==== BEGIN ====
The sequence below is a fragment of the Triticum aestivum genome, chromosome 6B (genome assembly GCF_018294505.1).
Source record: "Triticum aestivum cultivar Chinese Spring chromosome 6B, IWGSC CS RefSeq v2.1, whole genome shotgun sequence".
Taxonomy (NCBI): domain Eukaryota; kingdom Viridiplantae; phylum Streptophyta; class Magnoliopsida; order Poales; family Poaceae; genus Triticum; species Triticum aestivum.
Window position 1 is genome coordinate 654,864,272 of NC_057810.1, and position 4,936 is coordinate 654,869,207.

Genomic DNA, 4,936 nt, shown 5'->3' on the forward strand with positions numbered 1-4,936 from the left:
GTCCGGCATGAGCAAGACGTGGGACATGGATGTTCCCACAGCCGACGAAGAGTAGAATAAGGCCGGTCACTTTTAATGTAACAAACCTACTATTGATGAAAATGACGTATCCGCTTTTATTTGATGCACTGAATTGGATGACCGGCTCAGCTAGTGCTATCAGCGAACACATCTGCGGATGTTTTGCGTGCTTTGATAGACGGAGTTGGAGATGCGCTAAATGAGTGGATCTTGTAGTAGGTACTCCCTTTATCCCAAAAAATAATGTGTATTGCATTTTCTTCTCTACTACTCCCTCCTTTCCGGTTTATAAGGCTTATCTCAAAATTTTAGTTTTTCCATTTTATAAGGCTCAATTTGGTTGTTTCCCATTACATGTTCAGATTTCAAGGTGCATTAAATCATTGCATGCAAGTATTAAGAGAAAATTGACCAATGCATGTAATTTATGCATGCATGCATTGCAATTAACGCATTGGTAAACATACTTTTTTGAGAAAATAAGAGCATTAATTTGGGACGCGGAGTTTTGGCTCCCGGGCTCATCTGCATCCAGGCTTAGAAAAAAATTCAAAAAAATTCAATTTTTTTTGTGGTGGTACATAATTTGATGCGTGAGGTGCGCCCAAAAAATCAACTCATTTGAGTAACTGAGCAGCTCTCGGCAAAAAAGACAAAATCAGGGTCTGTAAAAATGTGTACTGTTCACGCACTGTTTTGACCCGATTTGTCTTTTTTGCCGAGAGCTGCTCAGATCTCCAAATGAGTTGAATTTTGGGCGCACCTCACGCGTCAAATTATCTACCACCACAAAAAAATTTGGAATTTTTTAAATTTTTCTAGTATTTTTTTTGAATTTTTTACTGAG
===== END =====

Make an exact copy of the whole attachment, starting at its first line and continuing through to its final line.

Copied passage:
The sequence below is a fragment of the Triticum aestivum genome, chromosome 6B (genome assembly GCF_018294505.1).
Source record: "Triticum aestivum cultivar Chinese Spring chromosome 6B, IWGSC CS RefSeq v2.1, whole genome shotgun sequence".
Taxonomy (NCBI): domain Eukaryota; kingdom Viridiplantae; phylum Streptophyta; class Magnoliopsida; order Poales; family Poaceae; genus Triticum; species Triticum aestivum.
Window position 1 is genome coordinate 654,864,272 of NC_057810.1, and position 4,936 is coordinate 654,869,207.

Genomic DNA, 4,936 nt, shown 5'->3' on the forward strand with positions numbered 1-4,936 from the left:
GTCCGGCATGAGCAAGACGTGGGACATGGATGTTCCCACAGCCGACGAAGAGTAGAATAAGGCCGGTCACTTTTAATGTAACAAACCTACTATTGATGAAAATGACGTATCCGCTTTTATTTGATGCACTGAATTGGATGACCGGCTCAGCTAGTGCTATCAGCGAACACATCTGCGGATGTTTTGCGTGCTTTGATAGACGGAGTTGGAGATGCGCTAAATGAGTGGATCTTGTAGTAGGTACTCCCTTTATCCCAAAAAATAATGTGTATTGCATTTTCTTCTCTACTACTCCCTCCTTTCCGGTTTATAAGGCTTATCTCAAAATTTTAGTTTTTCCATTTTATAAGGCTCAATTTGGTTGTTTCCCATTACATGTTCAGATTTCAAGGTGCATTAAATCATTGCATGCAAGTATTAAGAGAAAATTGACCAATGCATGTAATTTATGCATGCATGCATTGCAATTAACGCATTGGTAAACATACTTTTTTGAGAAAATAAGAGCATTAATTTGGGACGCGGAGTTTTGGCTCCCGGGCTCATCTGCATCCAGGCTTAGAAAAAAATTCAAAAAAATTCAATTTTTTTTGTGGTGGTACATAATTTGATGCGTGAGGTGCGCCCAAAAAATCAACTCATTTGAGTAACTGAGCAGCTCTCGGCAAAAAAGACAAAATCAGGGTCTGTAAAAATGTGTACTGTTCACGCACTGTTTTGACCCGATTTGTCTTTTTTGCCGAGAGCTGCTCAGATCTCCAAATGAGTTGAATTTTGGGCGCACCTCACGCGTCAAATTATCTACCACCACAAAAAAATTTGGAATTTTTTAAATTTTTCTAGTATTTTTTTTGAATTTTTTACTGAG